4

Hermann--Mauguin notation is used to define a naming scheme for three-dimensional space groups (aka crystallographic groups). A list of these groups together with their names can be found here. I would like to know how to typeset these names correctly.

Judging from the names presented in the International Tables for Crystallography (Vol. A), it seems that the first letter is printed in math mode, between each number there is a tiny bit of space, and the numbers are exactly the same size as the initial letter.

If I typeset the full name in math mode, the spacing is not correct and also the size of the letter and the other symbols is different. If I use text mode it's the same situation with the additional problem that the names are printed in bold face if used in a heading.

What's The Right Way to typeset Hermann-Mauguin notation?

  • I am sorry, but it is not clear to me what typeset output you are seeking. – Steven B. Segletes Nov 4 '15 at 11:03
3

This might be a starting point: - denotes an overline above the next digit (multidigit numbers should be braced), * denotes the “fraction” with denominator m applied to the next digit, i denotes infinity.

\documentclass{article}

\newcommand{\hmn}[1]{% Hermann-Maguin notation
  \ensuremath{\begingroup\setupHMN #1\endgroup}%
}

\newcommand{\setupHMN}{%
  \doHMN{-}{\HMNoverline}%
  \doHMN{*}{\HMNminverse}%
  \doHMN{i}{\infty}
}

\newcommand{\doHMN}[2]{%
  \begingroup\lccode`~=`#1
  \lowercase{\endgroup\let~}#2%
  \mathcode`#1="8000
}

\newcommand{\HMNminverse}[1]{\frac{#1}{m}}
\newcommand{\HMNoverline}[1]{\mkern1mu\overline{\mkern-1mu#1\mkern-1mu}\mkern1mu}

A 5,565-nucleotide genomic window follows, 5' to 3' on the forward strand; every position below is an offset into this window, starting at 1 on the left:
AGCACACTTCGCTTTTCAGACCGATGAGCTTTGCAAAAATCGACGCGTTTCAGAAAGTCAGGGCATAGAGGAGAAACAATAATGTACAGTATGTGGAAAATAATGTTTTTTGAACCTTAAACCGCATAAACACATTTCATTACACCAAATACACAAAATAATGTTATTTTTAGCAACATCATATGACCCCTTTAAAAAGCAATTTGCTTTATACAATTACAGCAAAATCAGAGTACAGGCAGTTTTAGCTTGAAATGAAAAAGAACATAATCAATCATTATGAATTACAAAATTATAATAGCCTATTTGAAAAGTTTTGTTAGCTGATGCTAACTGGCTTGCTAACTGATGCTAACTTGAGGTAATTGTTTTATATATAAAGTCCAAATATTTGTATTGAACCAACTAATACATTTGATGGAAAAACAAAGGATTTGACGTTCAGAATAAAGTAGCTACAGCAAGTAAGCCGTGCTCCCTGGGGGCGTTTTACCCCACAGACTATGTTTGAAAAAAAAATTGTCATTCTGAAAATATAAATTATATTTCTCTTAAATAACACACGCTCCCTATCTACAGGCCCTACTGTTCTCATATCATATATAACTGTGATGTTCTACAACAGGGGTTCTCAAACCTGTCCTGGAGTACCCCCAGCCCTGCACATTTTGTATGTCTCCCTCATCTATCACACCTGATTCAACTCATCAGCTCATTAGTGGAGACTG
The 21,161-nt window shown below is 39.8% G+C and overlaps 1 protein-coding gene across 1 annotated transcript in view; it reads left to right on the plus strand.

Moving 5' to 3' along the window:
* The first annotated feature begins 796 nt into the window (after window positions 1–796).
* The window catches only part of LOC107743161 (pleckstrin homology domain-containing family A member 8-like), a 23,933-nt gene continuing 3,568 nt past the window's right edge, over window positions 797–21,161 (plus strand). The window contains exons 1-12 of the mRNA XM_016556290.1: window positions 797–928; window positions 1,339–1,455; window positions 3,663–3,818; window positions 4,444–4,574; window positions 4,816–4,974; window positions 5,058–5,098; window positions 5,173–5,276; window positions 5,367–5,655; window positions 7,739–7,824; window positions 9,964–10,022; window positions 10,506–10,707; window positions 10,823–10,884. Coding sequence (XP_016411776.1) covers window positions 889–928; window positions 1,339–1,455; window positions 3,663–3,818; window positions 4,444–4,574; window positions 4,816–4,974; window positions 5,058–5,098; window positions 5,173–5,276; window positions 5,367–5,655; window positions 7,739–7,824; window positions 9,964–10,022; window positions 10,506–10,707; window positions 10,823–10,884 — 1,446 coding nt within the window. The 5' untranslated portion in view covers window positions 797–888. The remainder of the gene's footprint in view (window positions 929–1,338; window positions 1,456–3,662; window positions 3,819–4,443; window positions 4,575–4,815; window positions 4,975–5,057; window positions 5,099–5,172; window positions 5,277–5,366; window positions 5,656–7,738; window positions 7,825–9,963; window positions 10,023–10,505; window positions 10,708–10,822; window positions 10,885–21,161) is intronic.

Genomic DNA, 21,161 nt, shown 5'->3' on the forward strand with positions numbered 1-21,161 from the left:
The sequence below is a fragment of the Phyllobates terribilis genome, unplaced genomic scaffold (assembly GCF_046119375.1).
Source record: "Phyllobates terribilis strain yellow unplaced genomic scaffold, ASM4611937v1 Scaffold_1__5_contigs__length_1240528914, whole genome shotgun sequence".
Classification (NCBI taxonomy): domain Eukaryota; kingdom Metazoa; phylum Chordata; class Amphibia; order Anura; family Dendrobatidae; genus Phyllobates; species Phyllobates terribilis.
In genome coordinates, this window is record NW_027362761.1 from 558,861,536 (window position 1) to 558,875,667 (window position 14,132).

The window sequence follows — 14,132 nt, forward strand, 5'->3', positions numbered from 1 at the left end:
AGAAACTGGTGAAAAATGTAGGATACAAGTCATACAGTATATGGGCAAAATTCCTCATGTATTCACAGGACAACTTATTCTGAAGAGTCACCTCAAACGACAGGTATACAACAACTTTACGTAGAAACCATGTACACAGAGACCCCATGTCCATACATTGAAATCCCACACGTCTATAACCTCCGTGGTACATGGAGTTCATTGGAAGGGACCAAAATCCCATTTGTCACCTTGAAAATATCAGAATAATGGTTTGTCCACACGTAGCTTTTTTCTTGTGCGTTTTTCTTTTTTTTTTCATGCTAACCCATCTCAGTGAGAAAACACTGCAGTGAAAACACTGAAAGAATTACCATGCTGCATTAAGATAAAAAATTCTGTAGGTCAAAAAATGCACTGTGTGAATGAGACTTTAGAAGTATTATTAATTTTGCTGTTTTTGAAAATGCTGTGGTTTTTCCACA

\begin{document}

\hmn{-6}\quad
\hmn{*4}\quad
\hmn{8mm}\quad
\hmn{im}\quad
\hmn{-3 *2}\quad
\hmn{-4 2 m}\quad
\hmn{*i m}\quad
\hmn{-3m-2-{10}}

\[
\hmn{-6}\quad
\hmn{*4}\quad
\hmn{8mm}\quad
\hmn{im}\quad
\hmn{-3 *2}\quad
\hmn{-4 2 m}\quad
\hmn{*i m}\quad
\hmn{-3m-2-{10}}
\]

\end{document}

enter image description here

Second step, adding thin spaces between items

\documentclass{article}
\usepackage{xparse}

\ExplSyntaxOn

\NewDocumentCommand{\hmn}{m}
 {
  \ensuremath
   {
    \hermannmauguin_group:n { #1 }
   }
 }

\tl_new:N \l_hermannmauguin_input_tl
\tl_new:N \l_hermannmauguin_output_tl

\cs_new_protected:Nn \hermannmauguin_group:n
 {
  \tl_set:Nn \l_hermannmauguin_input_tl { #1 }
  \tl_clear:N \l_hermannmauguin_output_tl
  \tl_map_inline:Nn \l_hermannmauguin_input_tl
   {
    \__hermannmauguin_item:n { ##1 }
   }
  \! % kill the first \,
  \tl_use:N \l_hermannmauguin_output_tl
 }

\cs_new_protected:Nn \__hermannmauguin_item:n
 {
  \str_case:nnF { #1 }
   {
    {*}{ \__hermannmauguin_put:n { \__hermannmauguin_inverse:Nn } }
    {-}{ \__hermannmauguin_put:n { \__hermannmauguin_overline:Nn } }
    {i}{ \__hermannmauguin_put:n { \,\infty } }
   }
   { \__hermannmauguin_put:n { \, {#1} } }
 }

\cs_new_protected:Nn \__hermannmauguin_put:n
 {
  \tl_put_right:Nn \l_hermannmauguin_output_tl { #1 }
 }

\cs_new_protected:Nn \__hermannmauguin_overline:Nn
 {% #1 should be \,; #2 is the number to operate on
  #1 \mkern1mu\overline{\mkern-1mu#2\mkern-1mu}\mkern1mu
 }
\cs_new_protected:Nn \__hermannmauguin_inverse:Nn
 {% #1 should be \,; #2 is the number to operate on
  #1 \frac{ #2 } { m }
 }

\ExplSyntaxOff

\begin{document}

\hmn{-6}\quad
\hmn{*4}\quad
\hmn{8mm}\quad
\hmn{im}\quad
\hmn{-3 *2}\quad
\hmn{-4 2 m}\quad
\hmn{*i m}\quad
\hmn{-3m-2-{10}}

\[
\hmn{-6}\quad
\hmn{*4}\quad
\hmn{8mm}\quad
\hmn{im}\quad
\hmn{-3 *2}\quad
\hmn{-4 2 m}\quad
\hmn{*i m}\quad
\hmn{-3m-2-{10}}
\]

\end{document}

A mapping is done on the token list; items * and - are substituted by macros taking two arguments (one will be \, from the following item), while i is substituted by \,\infty and similarly digits (or braced groups of digits). Next the list is delivered.

enter image description here

  • That is already very nice, thanks a lot. However, it would be nice to have a tiny bit more space between two digits or a digit and a fraction. And the space group names start with one of the letters P, I, A, B, C, F, or R. They should be the same size as the following digits (the fractions can be of different size). Do you have an idea how to achieve this? – eins6180 Nov 4 '15 at 15:50
  • @eins6180 Adding thin spaces can be done, by examining one item at a time. For the space group names, I'm sorry, but the Wikipedia page is quite unclear about their usage. – egreg Nov 4 '15 at 16:23

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